Many environmentalists, I am sure, will take issue with the final point. Just the same, while Miller was not B.C.'s premier for very long -- six months in 1999 and 2000 following the resignation of premier Glen Clark -- he is not an insignificant figure in B.C. politics.

A former mill worker and Prince Rupert city councillor from the traditional labour wing of the NDP, he has no problem with good jobs based on resource extraction. He has been a New Democrat mover and shaker for most of half a century. And he played a significant role in advancing Horgan’s leadership ambitions. So his opinions matter.

He's pretty tough, too, as I recall. I met him more than once in the late 1970s when I lived in Prince Rupert. I'm not surprised Miller has no qualms about speaking his mind on this topic, though he is doubtless fully aware it would arouse some sharp and unpleasant criticism from people he might normally consider political allies.

So while Horgan has not withdrawn his opposition to Kinder Morgan, the Sun's Palmer saw signs of an opening in the B.C. NDP leader's recent talk of the need to refine tar sands bitumen here in Alberta and to protect coastal waters better.

"A Premier Horgan might take a different view of the Trans Mountain Pipeline were the product upgraded or the coast better protected,” he wrote on Monday. He concluded: "Perhaps those possibilities explain why Horgan's old friend Dan Miller continues to entertain thoughts of voting for him, never mind how they disagree publicly about the … pipeline."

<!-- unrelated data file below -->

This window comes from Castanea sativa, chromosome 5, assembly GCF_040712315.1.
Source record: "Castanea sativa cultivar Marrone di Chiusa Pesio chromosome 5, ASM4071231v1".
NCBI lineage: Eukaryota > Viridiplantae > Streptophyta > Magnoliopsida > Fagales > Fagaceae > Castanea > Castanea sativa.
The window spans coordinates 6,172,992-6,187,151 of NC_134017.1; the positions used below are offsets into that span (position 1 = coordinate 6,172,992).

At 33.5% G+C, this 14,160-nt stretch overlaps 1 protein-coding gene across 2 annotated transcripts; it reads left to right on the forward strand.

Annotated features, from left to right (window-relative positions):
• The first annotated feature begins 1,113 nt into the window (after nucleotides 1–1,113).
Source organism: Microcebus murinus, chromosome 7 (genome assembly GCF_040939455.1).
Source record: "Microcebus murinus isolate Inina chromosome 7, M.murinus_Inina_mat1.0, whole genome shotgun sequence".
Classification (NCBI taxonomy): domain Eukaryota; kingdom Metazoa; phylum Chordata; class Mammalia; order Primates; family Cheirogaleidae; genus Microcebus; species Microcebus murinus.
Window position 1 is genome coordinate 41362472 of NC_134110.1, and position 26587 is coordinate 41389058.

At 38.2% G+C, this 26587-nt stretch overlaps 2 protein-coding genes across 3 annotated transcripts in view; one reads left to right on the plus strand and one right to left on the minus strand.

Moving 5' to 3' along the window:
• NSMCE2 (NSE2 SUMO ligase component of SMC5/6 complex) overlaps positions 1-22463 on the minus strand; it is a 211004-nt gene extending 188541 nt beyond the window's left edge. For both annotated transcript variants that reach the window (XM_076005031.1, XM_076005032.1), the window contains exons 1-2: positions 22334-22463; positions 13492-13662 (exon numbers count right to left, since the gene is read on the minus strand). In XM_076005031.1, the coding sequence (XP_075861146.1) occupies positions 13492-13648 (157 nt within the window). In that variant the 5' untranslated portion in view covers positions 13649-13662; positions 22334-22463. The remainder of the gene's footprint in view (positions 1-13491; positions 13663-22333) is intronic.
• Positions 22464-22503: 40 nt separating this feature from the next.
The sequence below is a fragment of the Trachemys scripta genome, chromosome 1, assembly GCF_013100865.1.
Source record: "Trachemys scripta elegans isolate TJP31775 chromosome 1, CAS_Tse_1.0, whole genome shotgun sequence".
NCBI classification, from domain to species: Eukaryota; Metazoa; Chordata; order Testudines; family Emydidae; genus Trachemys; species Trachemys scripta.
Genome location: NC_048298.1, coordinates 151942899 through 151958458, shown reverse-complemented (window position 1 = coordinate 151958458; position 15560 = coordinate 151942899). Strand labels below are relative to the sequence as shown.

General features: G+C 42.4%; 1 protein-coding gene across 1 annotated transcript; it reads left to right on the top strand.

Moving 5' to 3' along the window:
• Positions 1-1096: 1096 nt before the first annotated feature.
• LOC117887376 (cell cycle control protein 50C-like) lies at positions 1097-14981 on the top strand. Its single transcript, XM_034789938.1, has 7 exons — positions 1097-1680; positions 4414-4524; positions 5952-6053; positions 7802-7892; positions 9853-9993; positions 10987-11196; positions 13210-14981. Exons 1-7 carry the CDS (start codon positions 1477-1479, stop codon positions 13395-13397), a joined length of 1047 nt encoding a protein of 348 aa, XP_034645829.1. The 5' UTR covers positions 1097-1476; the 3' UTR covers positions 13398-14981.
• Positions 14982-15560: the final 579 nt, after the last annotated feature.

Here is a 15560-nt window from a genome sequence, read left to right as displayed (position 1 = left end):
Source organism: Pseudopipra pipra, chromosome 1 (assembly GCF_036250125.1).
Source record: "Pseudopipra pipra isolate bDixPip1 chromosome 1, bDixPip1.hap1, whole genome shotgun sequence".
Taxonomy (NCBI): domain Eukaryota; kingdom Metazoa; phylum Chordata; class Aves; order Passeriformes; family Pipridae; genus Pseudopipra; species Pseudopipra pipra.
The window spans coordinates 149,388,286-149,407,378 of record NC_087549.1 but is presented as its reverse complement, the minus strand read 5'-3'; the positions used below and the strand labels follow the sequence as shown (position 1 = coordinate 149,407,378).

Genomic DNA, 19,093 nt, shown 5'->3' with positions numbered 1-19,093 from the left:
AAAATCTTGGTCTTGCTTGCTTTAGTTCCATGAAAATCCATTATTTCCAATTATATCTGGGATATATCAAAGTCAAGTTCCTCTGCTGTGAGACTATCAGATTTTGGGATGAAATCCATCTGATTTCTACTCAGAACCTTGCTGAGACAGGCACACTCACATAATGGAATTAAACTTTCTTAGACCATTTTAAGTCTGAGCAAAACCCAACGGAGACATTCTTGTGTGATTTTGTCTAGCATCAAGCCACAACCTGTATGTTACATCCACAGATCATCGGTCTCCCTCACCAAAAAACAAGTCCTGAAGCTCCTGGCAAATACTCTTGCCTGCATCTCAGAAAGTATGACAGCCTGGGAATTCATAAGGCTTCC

If something like this were to happen, it would save Notley's New Democrats the mild embarrassment of having to tacitly support Clark's Liberals in May, not to mention discipline any staffers who travel to B.C. to support a party that at the moment advocates policies that would hurt the Alberta economy.

Alberta's conservatives, meanwhile, will naturally continue to pray that all efforts to actually get the Kinder Morgan expansion built now that Prime Minister Justin Trudeau's Liberals have approved the project will somehow fail.

From their perspective, nothing would suit them less than the pipeline continuing to move forward, oil prices maintaining the surge that followed news on the weekend several major oil powers would cut production, or anything at all happening that might make it difficult to pass off the fatuous claim the Alberta NDP is secretly in league with environmental "extremists" in the B.C. version of the party. 

Regardless, with the direction and key messages of Alberta's elected conservatives increasingly set by the alt-right extremists at Rebel Media, we should all brace ourselves for more apoplectic outbursts as the conservative opposition looks for dark clouds to overshadow any annoying silver linings that may brighten the still-gloomy provincial economy.

This post also appears on David Climenhaga's blog, AlbertaPolitics.ca.